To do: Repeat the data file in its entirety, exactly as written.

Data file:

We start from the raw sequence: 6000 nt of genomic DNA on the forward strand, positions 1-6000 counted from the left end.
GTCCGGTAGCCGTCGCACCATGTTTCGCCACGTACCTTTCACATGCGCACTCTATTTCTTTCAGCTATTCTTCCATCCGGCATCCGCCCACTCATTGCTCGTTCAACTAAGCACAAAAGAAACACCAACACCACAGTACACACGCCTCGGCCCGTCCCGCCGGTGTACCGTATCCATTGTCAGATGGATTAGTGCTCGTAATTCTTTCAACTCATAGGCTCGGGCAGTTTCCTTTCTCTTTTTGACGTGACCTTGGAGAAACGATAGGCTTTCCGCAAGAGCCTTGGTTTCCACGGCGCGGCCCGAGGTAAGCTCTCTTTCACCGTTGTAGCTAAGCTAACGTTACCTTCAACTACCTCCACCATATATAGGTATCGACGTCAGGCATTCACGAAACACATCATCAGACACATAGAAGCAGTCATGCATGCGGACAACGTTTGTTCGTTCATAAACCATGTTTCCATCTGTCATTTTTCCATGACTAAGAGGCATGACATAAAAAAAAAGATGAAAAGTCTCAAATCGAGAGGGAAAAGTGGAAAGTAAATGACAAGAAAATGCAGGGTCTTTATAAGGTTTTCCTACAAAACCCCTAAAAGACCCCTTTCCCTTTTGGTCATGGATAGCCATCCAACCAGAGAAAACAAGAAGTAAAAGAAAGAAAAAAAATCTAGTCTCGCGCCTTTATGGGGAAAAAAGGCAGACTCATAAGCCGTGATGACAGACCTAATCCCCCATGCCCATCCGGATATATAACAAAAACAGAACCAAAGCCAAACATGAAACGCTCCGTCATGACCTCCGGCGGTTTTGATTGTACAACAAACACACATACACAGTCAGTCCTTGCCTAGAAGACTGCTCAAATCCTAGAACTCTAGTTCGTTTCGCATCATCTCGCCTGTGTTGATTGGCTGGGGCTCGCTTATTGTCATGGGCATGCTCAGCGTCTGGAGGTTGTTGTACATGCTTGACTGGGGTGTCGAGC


We start from the raw sequence: 6000 nt of genomic DNA on the forward strand, positions 1-6000 counted from the left end.
GTCCGGTAGCCGTCGCACCATGTTTCGCCACGTACCTTTCACATGCGCACTCTATTTCTTTCAGCTATTCTTCCATCCGGCATCCGCCCACTCATTGCTCGTTCAACTAAGCACAAAAGAAACACCAACACCACAGTACACACGCCTCGGCCCGTCCCGCCGGTGTACCGTATCCATTGTCAGATGGATTAGTGCTCGTAATTCTTTCAACTCATAGGCTCGGGCAGTTTCCTTTCTCTTTTTGACGTGACCTTGGAGAAACGATAGGCTTTCCGCAAGAGCCTTGGTTTCCACGGCGCGGCCCGAGGTAAGCTCTCTTTCACCGTTGTAGCTAAGCTAACGTTACCTTCAACTACCTCCACCATATATAGGTATCGACGTCAGGCATTCACGAAACACATCATCAGACACATAGAAGCAGTCATGCATGCGGACAACGTTTGTTCGTTCATAAACCATGTTTCCATCTGTCATTTTTCCATGACTAAGAGGCATGACATAAAAAAAAAGATGAAAAGTCTCAAATCGAGAGGGAAAAGTGGAAAGTAAATGACAAGAAAATGCAGGGTCTTTATAAGGTTTTCCTACAAAACCCCTAAAAGACCCCTTTCCCTTTTGGTCATGGATAGCCATCCAACCAGAGAAAACAAGAAGTAAAAGAAAGAAAAAAAATCTAGTCTCGCGCCTTTATGGGGAAAAAAGGCAGACTCATAAGCCGTGATGACAGACCTAATCCCCCATGCCCATCCGGATATATAACAAAAACAGAACCAAAGCCAAACATGAAACGCTCCGTCATGACCTCCGGCGGTTTTGATTGTACAACAAACACACATACACAGTCAGTCCTTGCCTAGAAGACTGCTCAAATCCTAGAACTCTAGTTCGTTTCGCATCATCTCGCCTGTGTTGATTGGCTGGGGCTCGCTTATTGTCATGGGCATGCTCAGCGTCTGGAGGTTGTTGTACATGCTTGACTGGGGTGTCGAGC